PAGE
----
Grammarly Keyboard corrects your grammar and spelling errors as you type. This keyboard is useful for everything from writing emails to composing social media posts to editing long-form documents. In use, Grammarly makes it easy to accept changes or access a card-based interface with more in-depth explanations of an error. It also offers a good number of visual customizations, such as a choice between a light or dark theme options and the keyboard height, as well as editing options, such as auto-correction and capitalization preferences.
Remember Flickr? The venerable photo-sharing service is an Editors' Choice web service, and the Android app has a lot to recommend it, too. It's more about the art of photography than the meme- and selfie-packed Instagram. Offering a well-designed interface and excellent photo and video editing tools, Flickr is more valuable than ever. Plus, the app connects you to the vibrant community of photographers on the service. Best of all, it can automatically back up photos from your phone. Free users can upload up to 1,000 photos and a $50 per year subscription gets you unlimited online photo storage.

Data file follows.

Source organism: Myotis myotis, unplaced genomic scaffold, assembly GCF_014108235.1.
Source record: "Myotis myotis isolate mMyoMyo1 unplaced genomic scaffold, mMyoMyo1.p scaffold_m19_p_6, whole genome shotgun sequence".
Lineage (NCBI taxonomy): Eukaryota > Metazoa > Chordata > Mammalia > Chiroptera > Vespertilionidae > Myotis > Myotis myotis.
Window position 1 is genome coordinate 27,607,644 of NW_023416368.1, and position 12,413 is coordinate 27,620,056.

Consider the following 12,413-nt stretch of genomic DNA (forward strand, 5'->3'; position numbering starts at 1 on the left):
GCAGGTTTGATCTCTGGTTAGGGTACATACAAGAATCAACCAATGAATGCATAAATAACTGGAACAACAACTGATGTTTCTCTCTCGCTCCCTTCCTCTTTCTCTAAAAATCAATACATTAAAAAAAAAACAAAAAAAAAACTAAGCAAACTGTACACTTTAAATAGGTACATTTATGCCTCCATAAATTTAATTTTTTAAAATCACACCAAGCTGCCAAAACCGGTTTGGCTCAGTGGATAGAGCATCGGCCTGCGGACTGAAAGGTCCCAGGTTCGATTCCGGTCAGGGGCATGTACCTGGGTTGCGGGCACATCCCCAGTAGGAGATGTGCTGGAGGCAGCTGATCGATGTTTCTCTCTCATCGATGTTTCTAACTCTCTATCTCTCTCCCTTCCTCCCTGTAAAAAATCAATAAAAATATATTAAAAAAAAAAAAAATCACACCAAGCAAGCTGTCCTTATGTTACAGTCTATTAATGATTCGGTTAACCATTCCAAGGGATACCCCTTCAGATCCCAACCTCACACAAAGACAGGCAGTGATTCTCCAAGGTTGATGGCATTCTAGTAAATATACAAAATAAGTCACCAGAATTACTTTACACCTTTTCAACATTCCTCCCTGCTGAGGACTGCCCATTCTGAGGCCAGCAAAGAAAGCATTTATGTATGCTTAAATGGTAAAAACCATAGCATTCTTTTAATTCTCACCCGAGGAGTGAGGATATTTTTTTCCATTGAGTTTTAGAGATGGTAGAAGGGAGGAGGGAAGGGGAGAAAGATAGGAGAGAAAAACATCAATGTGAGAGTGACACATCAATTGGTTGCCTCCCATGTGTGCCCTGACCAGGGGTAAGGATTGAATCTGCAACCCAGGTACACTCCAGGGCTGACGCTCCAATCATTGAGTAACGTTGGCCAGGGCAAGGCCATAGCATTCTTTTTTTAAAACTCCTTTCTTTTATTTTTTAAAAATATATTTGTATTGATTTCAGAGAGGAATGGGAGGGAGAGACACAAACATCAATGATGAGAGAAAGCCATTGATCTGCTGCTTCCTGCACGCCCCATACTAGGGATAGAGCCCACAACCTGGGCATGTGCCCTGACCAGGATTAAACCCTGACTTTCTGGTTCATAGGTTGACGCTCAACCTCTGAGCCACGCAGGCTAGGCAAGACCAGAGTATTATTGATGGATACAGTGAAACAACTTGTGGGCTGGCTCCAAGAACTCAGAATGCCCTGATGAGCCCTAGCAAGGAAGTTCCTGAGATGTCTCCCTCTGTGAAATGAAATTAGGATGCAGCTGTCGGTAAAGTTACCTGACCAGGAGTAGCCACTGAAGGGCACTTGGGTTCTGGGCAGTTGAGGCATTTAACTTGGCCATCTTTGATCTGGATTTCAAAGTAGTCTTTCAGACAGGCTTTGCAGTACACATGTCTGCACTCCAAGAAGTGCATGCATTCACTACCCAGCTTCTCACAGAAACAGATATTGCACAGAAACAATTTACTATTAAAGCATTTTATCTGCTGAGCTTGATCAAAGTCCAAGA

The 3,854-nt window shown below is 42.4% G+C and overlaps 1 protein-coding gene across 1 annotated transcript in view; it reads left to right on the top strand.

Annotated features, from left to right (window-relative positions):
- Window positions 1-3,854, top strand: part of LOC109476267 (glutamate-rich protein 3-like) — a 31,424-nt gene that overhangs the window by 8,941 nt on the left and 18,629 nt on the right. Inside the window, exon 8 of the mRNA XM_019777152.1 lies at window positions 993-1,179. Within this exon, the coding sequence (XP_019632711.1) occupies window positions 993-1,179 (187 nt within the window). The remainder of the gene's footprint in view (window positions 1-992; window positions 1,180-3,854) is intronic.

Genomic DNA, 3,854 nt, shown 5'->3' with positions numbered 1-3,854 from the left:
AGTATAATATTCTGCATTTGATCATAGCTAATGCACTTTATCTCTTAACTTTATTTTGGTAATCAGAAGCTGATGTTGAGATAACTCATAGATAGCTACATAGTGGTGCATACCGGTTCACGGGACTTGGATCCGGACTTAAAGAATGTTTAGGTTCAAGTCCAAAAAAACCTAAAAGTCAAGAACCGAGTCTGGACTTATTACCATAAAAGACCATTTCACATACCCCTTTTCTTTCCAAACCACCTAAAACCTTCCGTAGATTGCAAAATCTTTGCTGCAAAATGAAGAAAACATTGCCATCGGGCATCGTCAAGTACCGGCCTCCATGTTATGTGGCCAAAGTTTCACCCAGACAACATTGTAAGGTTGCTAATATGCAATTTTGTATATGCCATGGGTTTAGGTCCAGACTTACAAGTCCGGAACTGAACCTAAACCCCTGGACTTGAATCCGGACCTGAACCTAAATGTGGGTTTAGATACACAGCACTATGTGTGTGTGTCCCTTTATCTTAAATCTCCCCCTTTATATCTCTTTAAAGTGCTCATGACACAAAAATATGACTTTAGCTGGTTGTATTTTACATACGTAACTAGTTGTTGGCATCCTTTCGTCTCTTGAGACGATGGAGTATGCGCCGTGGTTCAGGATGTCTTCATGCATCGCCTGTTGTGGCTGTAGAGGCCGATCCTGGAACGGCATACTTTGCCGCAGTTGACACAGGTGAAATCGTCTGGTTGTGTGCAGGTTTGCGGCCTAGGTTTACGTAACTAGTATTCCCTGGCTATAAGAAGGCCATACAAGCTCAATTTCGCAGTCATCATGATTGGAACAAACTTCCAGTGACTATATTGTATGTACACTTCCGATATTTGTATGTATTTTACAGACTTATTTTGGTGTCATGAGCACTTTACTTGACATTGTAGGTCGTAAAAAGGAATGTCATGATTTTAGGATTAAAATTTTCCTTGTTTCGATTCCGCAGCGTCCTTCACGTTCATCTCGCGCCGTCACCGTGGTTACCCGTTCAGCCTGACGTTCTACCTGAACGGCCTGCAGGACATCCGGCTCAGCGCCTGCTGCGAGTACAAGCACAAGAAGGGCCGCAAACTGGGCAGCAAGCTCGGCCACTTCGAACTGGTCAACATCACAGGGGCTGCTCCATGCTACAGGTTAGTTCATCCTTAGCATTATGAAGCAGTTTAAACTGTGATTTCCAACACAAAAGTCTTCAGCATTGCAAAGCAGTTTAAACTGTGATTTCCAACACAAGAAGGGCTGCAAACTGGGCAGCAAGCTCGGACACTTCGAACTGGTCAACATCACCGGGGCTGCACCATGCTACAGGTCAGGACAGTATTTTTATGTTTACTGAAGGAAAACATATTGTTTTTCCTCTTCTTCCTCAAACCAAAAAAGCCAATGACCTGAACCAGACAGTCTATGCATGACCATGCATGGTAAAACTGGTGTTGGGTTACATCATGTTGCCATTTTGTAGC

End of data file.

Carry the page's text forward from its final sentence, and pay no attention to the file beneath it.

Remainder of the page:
If you're traveling within a major metropolitan area via either public transportation or personal vehicle, Citymapper can plan all your trip details. It has transit information for dozens of major U.S. cities and international hotspots in Europe, Asia, and Latin America. Further, it offers multiple transportation options for each city, so if you feel like taking the ferry to work one morning, there's nothing stopping you. Its top features include Commute, which lets you set up your daily travel to and from work, and an alert system that uses natural language to describe service delays or cancellations. New Droid Apps